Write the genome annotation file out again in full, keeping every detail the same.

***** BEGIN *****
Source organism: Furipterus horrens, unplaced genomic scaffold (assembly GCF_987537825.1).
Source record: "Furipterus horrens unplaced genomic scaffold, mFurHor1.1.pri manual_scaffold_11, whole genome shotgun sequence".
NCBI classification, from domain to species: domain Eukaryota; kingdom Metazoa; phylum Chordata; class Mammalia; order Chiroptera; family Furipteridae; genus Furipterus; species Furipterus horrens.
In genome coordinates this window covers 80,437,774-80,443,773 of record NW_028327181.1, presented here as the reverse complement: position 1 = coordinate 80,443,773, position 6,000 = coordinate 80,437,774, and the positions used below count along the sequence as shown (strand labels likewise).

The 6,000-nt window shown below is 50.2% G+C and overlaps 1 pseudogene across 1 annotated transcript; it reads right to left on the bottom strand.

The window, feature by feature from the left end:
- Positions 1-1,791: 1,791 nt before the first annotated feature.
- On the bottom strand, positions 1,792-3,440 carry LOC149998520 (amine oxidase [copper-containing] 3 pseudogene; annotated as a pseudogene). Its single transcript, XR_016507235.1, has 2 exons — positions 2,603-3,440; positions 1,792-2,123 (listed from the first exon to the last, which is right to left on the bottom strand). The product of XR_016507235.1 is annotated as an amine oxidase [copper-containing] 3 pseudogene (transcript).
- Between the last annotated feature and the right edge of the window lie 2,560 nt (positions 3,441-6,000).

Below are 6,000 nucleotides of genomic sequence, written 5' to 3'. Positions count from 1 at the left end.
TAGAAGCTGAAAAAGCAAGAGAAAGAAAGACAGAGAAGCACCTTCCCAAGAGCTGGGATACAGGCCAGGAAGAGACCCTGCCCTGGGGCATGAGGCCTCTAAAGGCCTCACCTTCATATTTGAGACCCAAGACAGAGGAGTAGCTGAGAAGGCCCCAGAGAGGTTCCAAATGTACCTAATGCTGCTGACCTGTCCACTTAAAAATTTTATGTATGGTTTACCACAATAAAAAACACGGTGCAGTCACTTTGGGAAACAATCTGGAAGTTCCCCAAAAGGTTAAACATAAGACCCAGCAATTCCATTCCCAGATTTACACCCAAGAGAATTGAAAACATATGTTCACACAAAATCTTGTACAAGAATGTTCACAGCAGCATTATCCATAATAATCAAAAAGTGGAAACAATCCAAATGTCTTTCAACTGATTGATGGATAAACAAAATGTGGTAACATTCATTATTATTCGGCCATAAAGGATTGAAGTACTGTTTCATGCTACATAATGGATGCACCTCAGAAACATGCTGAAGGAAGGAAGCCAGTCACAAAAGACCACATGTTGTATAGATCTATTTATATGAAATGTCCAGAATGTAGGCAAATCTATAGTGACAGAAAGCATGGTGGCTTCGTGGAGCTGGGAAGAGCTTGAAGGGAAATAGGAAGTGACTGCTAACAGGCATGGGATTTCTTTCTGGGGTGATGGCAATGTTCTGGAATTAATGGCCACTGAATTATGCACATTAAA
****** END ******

Source organism: Furipterus horrens, unplaced genomic scaffold (assembly GCF_987537825.1).
Source record: "Furipterus horrens unplaced genomic scaffold, mFurHor1.1.pri manual_scaffold_11, whole genome shotgun sequence".
NCBI classification, from domain to species: domain Eukaryota; kingdom Metazoa; phylum Chordata; class Mammalia; order Chiroptera; family Furipteridae; genus Furipterus; species Furipterus horrens.
In genome coordinates this window covers 80,437,774-80,443,773 of record NW_028327181.1, presented here as the reverse complement: position 1 = coordinate 80,443,773, position 6,000 = coordinate 80,437,774, and the positions used below count along the sequence as shown (strand labels likewise).

The 6,000-nt window shown below is 50.2% G+C and overlaps 1 pseudogene across 1 annotated transcript; it reads right to left on the bottom strand.

The window, feature by feature from the left end:
- Positions 1-1,791: 1,791 nt before the first annotated feature.
- On the bottom strand, positions 1,792-3,440 carry LOC149998520 (amine oxidase [copper-containing] 3 pseudogene; annotated as a pseudogene). Its single transcript, XR_016507235.1, has 2 exons — positions 2,603-3,440; positions 1,792-2,123 (listed from the first exon to the last, which is right to left on the bottom strand). The product of XR_016507235.1 is annotated as an amine oxidase [copper-containing] 3 pseudogene (transcript).
- Between the last annotated feature and the right edge of the window lie 2,560 nt (positions 3,441-6,000).

Below are 6,000 nucleotides of genomic sequence, written 5' to 3'. Positions count from 1 at the left end.
TAGAAGCTGAAAAAGCAAGAGAAAGAAAGACAGAGAAGCACCTTCCCAAGAGCTGGGATACAGGCCAGGAAGAGACCCTGCCCTGGGGCATGAGGCCTCTAAAGGCCTCACCTTCATATTTGAGACCCAAGACAGAGGAGTAGCTGAGAAGGCCCCAGAGAGGTTCCAAATGTACCTAATGCTGCTGACCTGTCCACTTAAAAATTTTATGTATGGTTTACCACAATAAAAAACACGGTGCAGTCACTTTGGGAAACAATCTGGAAGTTCCCCAAAAGGTTAAACATAAGACCCAGCAATTCCATTCCCAGATTTACACCCAAGAGAATTGAAAACATATGTTCACACAAAATCTTGTACAAGAATGTTCACAGCAGCATTATCCATAATAATCAAAAAGTGGAAACAATCCAAATGTCTTTCAACTGATTGATGGATAAACAAAATGTGGTAACATTCATTATTATTCGGCCATAAAGGATTGAAGTACTGTTTCATGCTACATAATGGATGCACCTCAGAAACATGCTGAAGGAAGGAAGCCAGTCACAAAAGACCACATGTTGTATAGATCTATTTATATGAAATGTCCAGAATGTAGGCAAATCTATAGTGACAGAAAGCATGGTGGCTTCGTGGAGCTGGGAAGAGCTTGAAGGGAAATAGGAAGTGACTGCTAACAGGCATGGGATTTCTTTCTGGGGTGATGGCAATGTTCTGGAATTAATGGCCACTGAATTATGCACATTAAA